University of Surrey

Test tubes in the lab Research in the ATI Dance Research

Non-medical prescribers and pharmacovigilance: participation, competence and future needs.

Stewart, D, Maclure, K, Paudyal, V, Hughes, C, Courtenay, M and McLay, J (2013) Non-medical prescribers and pharmacovigilance: participation, competence and future needs. Int J Clin Pharm, 35 (2). pp. 268-274.

[img] PDF (licence)
SRI_deposit_agreement.pdf
Restricted to Repository staff only

Download (33kB)

Abstract

Objective To determine UK non-medical prescribers' (NMPs) (supplementary or independent) current participation and self-reported competence in pharmacovigilance, and their perceptions of training and future needs. Setting Non-medical prescribers in health care in the United Kingdom. Awareness of and participation in the Yellow Card Scheme (YCS); attitudes towards ADR reporting; strategies to encourage reporting; pharmacovigilance training; and demographics. The sample comprised nurse (n = 912) and pharmacist (n = 2,439) NMPs in the UK. Main outcome measures Self-reported competence in pharmacovigilance, knowledge of and participation in the YCS, attitudes towards ADR reporting; strategies to encourage ADR reporting; pharmacovigilance training during NMP training. Results Six hundred and thirteen responses were received giving an overall response rate of 20.4 %. Response rates for nurse and pharmacist prescribers were 32.2 % (n = 293) and 13.1 % (n = 320) respectively. Three hundred and fifty-nine respondents (58.6 %) had submitted a Yellow Card. Although the majority of respondents (70.4 %) felt competent in pharmacovigilance, a third (34.2 %) said they needed further training. Respondents reported a positive attitude towards ADR reporting, yet only a minority (22.9 %) correctly answered factual questions about the YCS. Approximately a third of respondents (35.6 %) "couldn't remember" if pharmacovigilance was covered in their prescribing training. Publicity and education were commonly suggested measures to enhance contribution to the YCS. Conclusion While NMPs report participation and competence in ADR reporting, there are several key issues to consider including the need for further training and support to optimise their role in pharmacovigilance.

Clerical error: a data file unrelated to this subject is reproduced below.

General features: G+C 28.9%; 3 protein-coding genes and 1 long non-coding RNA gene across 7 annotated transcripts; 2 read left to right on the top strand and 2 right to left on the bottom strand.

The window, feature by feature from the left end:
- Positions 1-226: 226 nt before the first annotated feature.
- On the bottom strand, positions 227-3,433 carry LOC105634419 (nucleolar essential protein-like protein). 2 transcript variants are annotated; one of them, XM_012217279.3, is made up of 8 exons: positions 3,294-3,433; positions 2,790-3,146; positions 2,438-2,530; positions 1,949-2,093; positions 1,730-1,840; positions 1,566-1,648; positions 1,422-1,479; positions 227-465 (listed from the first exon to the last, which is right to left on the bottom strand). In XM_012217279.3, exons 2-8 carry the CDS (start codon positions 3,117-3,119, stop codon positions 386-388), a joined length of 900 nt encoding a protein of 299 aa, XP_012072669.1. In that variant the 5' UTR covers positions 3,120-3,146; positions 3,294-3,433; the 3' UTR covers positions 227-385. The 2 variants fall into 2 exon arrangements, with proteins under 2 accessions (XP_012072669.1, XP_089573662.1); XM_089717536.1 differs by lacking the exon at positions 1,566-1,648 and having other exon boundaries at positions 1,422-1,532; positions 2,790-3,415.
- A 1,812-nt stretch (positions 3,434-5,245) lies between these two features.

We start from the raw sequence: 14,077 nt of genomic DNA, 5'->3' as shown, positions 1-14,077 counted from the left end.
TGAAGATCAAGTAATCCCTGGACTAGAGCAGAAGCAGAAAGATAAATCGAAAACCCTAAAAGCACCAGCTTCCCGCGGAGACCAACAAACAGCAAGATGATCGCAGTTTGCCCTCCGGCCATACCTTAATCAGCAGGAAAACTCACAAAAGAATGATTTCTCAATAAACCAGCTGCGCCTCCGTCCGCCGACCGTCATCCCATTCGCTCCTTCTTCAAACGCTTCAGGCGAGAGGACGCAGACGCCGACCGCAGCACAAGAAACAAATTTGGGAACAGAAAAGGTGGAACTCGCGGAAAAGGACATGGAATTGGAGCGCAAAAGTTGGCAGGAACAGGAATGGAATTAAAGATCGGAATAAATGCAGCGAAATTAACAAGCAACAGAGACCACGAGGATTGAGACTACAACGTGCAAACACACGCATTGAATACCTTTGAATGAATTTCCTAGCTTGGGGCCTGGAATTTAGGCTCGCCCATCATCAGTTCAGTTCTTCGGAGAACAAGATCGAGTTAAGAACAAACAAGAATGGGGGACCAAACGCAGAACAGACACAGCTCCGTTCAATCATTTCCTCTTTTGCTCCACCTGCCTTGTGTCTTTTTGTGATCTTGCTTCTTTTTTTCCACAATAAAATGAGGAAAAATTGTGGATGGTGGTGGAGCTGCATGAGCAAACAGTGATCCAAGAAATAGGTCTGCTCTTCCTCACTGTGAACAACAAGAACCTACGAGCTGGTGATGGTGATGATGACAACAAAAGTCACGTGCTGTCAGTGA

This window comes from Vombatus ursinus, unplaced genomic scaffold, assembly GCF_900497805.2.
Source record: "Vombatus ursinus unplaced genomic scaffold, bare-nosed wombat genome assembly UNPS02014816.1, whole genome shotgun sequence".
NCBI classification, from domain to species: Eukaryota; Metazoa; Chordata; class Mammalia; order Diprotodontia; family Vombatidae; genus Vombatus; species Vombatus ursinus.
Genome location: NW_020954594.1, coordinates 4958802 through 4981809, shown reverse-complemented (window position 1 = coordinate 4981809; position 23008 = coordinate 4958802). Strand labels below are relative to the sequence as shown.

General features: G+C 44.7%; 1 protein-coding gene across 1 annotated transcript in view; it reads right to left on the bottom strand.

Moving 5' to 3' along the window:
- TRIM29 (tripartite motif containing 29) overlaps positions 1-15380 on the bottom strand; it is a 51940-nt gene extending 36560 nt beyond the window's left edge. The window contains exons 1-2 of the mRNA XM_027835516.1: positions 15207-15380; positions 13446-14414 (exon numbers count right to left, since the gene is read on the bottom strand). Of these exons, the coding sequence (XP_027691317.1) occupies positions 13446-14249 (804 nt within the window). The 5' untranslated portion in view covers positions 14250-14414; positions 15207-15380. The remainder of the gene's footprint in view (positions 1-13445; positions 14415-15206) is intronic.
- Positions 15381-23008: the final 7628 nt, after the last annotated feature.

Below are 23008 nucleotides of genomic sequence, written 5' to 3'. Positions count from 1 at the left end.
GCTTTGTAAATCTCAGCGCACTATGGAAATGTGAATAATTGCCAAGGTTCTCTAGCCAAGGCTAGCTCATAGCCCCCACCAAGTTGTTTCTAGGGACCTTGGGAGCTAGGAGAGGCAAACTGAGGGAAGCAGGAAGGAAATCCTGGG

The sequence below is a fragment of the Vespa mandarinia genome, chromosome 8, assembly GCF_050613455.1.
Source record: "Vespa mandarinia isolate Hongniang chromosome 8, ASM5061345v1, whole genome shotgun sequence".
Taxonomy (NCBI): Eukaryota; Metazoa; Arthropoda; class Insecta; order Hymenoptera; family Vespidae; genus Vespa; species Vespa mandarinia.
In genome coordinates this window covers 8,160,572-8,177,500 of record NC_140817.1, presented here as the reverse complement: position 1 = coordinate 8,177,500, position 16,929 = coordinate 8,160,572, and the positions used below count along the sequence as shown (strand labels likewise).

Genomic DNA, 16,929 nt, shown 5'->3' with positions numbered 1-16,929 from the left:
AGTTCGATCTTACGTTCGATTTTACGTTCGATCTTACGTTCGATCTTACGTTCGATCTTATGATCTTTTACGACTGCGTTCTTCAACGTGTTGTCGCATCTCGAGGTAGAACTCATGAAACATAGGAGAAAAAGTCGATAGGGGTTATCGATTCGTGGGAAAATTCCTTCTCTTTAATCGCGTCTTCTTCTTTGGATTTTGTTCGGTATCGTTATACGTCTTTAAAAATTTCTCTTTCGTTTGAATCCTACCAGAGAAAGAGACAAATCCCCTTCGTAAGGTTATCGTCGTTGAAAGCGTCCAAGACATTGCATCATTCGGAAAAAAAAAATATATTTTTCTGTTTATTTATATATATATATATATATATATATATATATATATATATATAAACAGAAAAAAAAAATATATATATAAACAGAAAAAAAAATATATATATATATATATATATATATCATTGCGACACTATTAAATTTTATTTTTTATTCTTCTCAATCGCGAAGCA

Item Type: Article
Authors :
AuthorsEmailORCID
Stewart, DUNSPECIFIEDUNSPECIFIED
Maclure, KUNSPECIFIEDUNSPECIFIED
Paudyal, VUNSPECIFIEDUNSPECIFIED
Hughes, CUNSPECIFIEDUNSPECIFIED
Courtenay, MUNSPECIFIEDUNSPECIFIED
McLay, JUNSPECIFIEDUNSPECIFIED
Date : 1 April 2013
Identification Number : https://doi.org/10.1007/s11096-012-9739-7
Depositing User : Symplectic Elements
Date Deposited : 28 Mar 2017 15:28
Last Modified : 28 Mar 2017 15:28
URI: http://epubs.surrey.ac.uk/id/eprint/799031

Actions (login required)

View Item View Item

Downloads

Downloads per month over past year


Information about this web site

© The University of Surrey, Guildford, Surrey, GU2 7XH, United Kingdom.
+44 (0)1483 300800